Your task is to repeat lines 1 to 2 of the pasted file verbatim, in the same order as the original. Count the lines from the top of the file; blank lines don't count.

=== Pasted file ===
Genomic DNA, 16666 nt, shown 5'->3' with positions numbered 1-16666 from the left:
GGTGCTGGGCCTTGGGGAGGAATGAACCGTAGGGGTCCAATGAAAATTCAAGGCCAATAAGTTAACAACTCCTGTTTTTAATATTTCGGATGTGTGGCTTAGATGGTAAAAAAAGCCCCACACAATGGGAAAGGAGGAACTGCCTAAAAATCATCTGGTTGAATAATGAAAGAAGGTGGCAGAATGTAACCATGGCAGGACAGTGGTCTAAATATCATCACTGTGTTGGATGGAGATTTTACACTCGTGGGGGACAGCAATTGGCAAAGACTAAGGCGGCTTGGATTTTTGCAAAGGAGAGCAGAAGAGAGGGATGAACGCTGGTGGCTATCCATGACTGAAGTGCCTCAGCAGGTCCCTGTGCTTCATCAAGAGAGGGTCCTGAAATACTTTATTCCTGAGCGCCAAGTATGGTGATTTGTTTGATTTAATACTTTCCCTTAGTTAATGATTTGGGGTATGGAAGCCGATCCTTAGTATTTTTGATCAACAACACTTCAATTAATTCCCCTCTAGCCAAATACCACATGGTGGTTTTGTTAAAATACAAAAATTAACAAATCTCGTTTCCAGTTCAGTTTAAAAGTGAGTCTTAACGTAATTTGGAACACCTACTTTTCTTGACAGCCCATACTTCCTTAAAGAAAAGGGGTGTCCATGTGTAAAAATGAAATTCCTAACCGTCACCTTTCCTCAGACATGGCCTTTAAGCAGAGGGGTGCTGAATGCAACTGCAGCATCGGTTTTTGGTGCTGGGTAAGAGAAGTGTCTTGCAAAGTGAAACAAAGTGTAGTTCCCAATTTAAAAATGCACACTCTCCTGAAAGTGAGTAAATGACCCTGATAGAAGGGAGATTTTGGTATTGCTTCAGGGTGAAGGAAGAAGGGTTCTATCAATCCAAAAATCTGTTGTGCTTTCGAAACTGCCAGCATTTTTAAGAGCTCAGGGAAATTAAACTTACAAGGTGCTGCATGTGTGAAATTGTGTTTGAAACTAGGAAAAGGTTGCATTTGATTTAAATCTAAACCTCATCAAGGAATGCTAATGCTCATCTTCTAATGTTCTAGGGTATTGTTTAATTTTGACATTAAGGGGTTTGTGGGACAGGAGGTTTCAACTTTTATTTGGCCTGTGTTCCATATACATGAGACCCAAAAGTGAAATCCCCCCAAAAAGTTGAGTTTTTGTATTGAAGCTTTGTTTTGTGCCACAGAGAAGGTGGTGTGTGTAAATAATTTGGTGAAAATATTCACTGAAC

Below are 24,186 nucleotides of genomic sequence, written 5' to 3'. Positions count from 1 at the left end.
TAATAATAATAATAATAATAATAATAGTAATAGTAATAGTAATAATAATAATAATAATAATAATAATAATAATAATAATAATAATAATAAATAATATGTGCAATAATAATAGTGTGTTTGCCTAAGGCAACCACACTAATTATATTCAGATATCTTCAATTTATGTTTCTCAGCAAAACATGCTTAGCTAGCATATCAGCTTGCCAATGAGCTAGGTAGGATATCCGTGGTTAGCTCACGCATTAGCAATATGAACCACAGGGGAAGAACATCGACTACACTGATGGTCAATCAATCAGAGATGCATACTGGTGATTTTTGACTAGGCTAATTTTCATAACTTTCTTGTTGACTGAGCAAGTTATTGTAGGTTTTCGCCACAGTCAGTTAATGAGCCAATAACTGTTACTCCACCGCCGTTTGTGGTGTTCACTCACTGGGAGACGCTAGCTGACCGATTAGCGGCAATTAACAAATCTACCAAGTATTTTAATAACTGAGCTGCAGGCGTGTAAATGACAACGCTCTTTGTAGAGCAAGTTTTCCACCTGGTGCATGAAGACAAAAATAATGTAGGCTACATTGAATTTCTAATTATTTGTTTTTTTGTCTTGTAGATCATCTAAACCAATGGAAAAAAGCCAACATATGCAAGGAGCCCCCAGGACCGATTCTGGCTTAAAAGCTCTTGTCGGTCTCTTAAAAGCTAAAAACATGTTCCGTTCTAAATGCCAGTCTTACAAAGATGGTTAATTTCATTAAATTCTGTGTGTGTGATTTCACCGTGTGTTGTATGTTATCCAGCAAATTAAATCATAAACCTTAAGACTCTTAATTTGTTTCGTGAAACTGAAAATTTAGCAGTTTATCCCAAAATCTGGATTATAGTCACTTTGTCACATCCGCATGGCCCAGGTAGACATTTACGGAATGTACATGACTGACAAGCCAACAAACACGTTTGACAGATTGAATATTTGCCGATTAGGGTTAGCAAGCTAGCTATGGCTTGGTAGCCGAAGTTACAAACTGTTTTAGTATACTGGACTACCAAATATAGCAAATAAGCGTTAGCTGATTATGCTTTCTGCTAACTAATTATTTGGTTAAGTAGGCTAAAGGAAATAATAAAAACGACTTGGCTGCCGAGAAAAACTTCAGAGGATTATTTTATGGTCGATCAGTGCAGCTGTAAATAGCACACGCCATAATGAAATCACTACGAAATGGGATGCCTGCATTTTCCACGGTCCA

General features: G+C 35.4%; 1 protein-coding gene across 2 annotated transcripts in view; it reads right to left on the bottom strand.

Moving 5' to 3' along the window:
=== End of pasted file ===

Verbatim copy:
Genomic DNA, 16666 nt, shown 5'->3' with positions numbered 1-16666 from the left:
GGTGCTGGGCCTTGGGGAGGAATGAACCGTAGGGGTCCAATGAAAATTCAAGGCCAATAAGTTAACAACTCCTGTTTTTAATATTTCGGATGTGTGGCTTAGATGGTAAAAAAAGCCCCACACAATGGGAAAGGAGGAACTGCCTAAAAATCATCTGGTTGAATAATGAAAGAAGGTGGCAGAATGTAACCATGGCAGGACAGTGGTCTAAATATCATCACTGTGTTGGATGGAGATTTTACACTCGTGGGGGACAGCAATTGGCAAAGACTAAGGCGGCTTGGATTTTTGCAAAGGAGAGCAGAAGAGAGGGATGAACGCTGGTGGCTATCCATGACTGAAGTGCCTCAGCAGGTCCCTGTGCTTCATCAAGAGAGGGTCCTGAAATACTTTATTCCTGAGCGCCAAGTATGGTGATTTGTTTGATTTAATACTTTCCCTTAGTTAATGATTTGGGGTATGGAAGCCGATCCTTAGTATTTTTGATCAACAACACTTCAATTAATTCCCCTCTAGCCAAATACCACATGGTGGTTTTGTTAAAATACAAAAATTAACAAATCTCGTTTCCAGTTCAGTTTAAAAGTGAGTCTTAACGTAATTTGGAACACCTACTTTTCTTGACAGCCCATACTTCCTTAAAGAAAAGGGGTGTCCATGTGTAAAAATGAAATTCCTAACCGTCACCTTTCCTCAGACATGGCCTTTAAGCAGAGGGGTGCTGAATGCAACTGCAGCATCGGTTTTTGGTGCTGGGTAAGAGAAGTGTCTTGCAAAGTGAAACAAAGTGTAGTTCCCAATTTAAAAATGCACACTCTCCTGAAAGTGAGTAAATGACCCTGATAGAAGGGAGATTTTGGTATTGCTTCAGGGTGAAGGAAGAAGGGTTCTATCAATCCAAAAATCTGTTGTGCTTTCGAAACTGCCAGCATTTTTAAGAGCTCAGGGAAATTAAACTTACAAGGTGCTGCATGTGTGAAATTGTGTTTGAAACTAGGAAAAGGTTGCATTTGATTTAAATCTAAACCTCATCAAGGAATGCTAATGCTCATCTTCTAATGTTCTAGGGTATTGTTTAATTTTGACATTAAGGGGTTTGTGGGACAGGAGGTTTCAACTTTTATTTGGCCTGTGTTCCATATACATGAGACCCAAAAGTGAAATCCCCCCAAAAAGTTGAGTTTTTGTATTGAAGCTTTGTTTTGTGCCACAGAGAAGGTGGTGTGTGTAAATAATTTGGTGAAAATATTCACTGAAC